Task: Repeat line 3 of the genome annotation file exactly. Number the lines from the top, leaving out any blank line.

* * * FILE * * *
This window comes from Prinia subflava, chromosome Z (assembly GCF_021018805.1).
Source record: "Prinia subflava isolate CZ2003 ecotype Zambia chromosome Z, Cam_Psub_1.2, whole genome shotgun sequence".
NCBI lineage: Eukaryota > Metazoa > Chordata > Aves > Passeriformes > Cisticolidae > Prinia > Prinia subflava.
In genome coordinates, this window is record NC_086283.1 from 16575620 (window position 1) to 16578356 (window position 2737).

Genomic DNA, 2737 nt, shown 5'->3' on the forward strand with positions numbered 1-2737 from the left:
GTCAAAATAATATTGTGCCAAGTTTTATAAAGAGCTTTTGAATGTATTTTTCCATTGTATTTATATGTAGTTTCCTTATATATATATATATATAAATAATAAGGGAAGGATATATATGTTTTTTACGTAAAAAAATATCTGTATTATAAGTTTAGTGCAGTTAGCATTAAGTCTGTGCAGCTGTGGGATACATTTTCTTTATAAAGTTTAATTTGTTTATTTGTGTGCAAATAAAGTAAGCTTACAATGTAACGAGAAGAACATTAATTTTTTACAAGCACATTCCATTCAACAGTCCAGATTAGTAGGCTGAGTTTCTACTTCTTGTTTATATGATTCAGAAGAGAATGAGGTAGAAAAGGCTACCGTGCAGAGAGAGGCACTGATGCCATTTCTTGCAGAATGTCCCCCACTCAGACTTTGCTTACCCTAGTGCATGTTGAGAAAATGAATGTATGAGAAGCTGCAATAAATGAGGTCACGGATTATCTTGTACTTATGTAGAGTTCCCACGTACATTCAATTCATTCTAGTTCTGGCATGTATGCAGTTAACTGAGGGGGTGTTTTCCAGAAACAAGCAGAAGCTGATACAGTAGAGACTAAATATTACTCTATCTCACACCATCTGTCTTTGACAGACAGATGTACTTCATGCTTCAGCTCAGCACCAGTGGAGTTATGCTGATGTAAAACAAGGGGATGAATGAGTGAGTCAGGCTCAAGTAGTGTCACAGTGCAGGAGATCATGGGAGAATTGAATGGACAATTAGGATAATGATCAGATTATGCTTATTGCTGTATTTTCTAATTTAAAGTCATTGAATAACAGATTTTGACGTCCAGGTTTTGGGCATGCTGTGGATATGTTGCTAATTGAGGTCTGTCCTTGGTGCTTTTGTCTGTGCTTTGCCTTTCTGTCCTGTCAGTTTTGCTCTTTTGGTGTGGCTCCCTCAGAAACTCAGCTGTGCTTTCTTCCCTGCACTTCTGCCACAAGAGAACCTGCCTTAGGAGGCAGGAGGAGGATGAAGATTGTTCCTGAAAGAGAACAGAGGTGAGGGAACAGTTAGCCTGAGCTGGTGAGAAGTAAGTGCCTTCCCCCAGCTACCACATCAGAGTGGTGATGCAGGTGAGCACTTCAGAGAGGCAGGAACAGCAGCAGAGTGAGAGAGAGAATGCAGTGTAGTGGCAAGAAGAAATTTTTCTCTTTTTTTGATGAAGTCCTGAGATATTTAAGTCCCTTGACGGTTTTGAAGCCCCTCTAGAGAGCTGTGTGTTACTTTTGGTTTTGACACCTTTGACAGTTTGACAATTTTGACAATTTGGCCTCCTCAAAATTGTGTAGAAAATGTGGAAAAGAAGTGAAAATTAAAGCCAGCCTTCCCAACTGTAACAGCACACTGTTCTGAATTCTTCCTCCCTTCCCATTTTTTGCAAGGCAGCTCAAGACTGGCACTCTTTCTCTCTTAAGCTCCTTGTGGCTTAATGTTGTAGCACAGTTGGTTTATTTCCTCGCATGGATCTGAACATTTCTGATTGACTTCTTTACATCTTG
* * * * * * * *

NCBI lineage: Eukaryota > Metazoa > Chordata > Aves > Passeriformes > Cisticolidae > Prinia > Prinia subflava.